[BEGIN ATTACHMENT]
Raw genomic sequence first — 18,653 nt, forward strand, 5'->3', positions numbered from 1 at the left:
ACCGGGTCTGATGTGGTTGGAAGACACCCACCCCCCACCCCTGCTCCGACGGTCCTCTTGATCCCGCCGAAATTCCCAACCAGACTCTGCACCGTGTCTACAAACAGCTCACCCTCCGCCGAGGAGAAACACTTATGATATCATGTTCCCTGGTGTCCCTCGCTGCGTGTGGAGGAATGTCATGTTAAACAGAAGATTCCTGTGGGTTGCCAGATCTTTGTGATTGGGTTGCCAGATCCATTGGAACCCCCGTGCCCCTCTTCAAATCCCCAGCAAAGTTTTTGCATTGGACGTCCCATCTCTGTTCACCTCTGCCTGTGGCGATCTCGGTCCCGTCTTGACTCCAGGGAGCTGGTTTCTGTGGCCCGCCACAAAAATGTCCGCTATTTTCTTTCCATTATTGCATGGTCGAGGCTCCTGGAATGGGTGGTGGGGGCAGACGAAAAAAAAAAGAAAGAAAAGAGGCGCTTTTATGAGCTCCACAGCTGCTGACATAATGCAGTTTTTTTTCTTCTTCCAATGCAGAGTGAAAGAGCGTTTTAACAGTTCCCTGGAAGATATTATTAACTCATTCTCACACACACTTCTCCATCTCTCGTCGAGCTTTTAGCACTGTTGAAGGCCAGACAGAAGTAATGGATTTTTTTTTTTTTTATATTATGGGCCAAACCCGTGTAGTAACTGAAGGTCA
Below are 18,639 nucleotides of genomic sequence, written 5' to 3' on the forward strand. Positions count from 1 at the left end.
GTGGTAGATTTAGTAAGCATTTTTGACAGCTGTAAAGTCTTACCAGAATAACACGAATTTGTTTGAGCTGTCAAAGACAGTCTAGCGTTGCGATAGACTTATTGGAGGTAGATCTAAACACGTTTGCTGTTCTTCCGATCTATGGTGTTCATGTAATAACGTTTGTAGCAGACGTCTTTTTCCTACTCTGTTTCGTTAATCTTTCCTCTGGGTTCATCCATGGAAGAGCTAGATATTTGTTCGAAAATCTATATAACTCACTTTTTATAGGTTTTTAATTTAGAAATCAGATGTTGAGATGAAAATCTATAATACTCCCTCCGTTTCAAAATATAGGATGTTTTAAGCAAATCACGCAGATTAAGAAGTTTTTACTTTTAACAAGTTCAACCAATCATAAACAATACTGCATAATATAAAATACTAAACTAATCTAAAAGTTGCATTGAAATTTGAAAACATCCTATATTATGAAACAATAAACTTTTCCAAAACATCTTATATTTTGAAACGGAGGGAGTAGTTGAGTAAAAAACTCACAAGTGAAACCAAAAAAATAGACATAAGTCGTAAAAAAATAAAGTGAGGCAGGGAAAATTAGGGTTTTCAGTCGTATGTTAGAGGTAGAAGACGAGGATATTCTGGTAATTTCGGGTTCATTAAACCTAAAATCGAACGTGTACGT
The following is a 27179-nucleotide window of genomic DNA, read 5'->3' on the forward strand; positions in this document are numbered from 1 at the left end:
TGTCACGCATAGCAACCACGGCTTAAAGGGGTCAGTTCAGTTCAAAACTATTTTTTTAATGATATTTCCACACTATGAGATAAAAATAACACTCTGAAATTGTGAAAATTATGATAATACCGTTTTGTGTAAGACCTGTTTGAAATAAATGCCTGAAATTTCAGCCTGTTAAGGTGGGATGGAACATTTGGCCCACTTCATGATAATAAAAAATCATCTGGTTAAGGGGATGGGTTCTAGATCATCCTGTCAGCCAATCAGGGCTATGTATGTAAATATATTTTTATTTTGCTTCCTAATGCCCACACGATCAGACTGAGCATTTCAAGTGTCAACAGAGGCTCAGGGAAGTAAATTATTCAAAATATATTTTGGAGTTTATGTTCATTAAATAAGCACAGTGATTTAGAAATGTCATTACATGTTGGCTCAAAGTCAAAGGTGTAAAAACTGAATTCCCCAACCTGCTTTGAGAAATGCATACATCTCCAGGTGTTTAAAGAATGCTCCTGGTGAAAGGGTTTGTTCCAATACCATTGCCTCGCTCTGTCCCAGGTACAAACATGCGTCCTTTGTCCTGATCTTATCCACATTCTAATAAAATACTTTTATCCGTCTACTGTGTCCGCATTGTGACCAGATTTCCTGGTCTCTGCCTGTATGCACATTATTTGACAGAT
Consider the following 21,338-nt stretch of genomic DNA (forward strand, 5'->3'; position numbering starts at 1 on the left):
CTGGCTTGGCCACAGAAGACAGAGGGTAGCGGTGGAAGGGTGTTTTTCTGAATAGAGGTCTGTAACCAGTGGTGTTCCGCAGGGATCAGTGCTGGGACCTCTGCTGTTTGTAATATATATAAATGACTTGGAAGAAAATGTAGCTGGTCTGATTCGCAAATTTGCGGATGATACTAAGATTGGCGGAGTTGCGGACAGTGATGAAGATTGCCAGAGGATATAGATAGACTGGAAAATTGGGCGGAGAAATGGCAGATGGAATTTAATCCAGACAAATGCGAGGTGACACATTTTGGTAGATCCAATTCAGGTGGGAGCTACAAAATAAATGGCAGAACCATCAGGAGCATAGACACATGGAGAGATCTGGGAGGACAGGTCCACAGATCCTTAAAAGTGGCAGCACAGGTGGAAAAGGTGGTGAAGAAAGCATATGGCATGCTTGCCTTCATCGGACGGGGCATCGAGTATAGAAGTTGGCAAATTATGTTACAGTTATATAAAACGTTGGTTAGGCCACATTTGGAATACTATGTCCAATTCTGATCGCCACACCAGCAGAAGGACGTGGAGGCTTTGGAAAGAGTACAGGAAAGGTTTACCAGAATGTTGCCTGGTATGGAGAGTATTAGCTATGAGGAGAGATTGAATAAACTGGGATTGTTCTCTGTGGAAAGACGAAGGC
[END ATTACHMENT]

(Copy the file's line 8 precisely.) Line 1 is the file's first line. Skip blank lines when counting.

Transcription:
CTGGCTTGGCCACAGAAGACAGAGGGTAGCGGTGGAAGGGTGTTTTTCTGAATAGAGGTCTGTAACCAGTGGTGTTCCGCAGGGATCAGTGCTGGGACCTCTGCTGTTTGTAATATATATAAATGACTTGGAAGAAAATGTAGCTGGTCTGATTCGCAAATTTGCGGATGATACTAAGATTGGCGGAGTTGCGGACAGTGATGAAGATTGCCAGAGGATATAGATAGACTGGAAAATTGGGCGGAGAAATGGCAGATGGAATTTAATCCAGACAAATGCGAGGTGACACATTTTGGTAGATCCAATTCAGGTGGGAGCTACAAAATAAATGGCAGAACCATCAGGAGCATAGACACATGGAGAGATCTGGGAGGACAGGTCCACAGATCCTTAAAAGTGGCAGCACAGGTGGAAAAGGTGGTGAAGAAAGCATATGGCATGCTTGCCTTCATCGGACGGGGCATCGAGTATAGAAGTTGGCAAATTATGTTACAGTTATATAAAACGTTGGTTAGGCCACATTTGGAATACTATGTCCAATTCTGATCGCCACACCAGCAGAAGGACGTGGAGGCTTTGGAAAGAGTACAGGAAAGGTTTACCAGAATGTTGCCTGGTATGGAGAGTATTAGCTATGAGGAGAGATTGAATAAACTGGGATTGTTCTCTGTGGAAAGACGAAGGC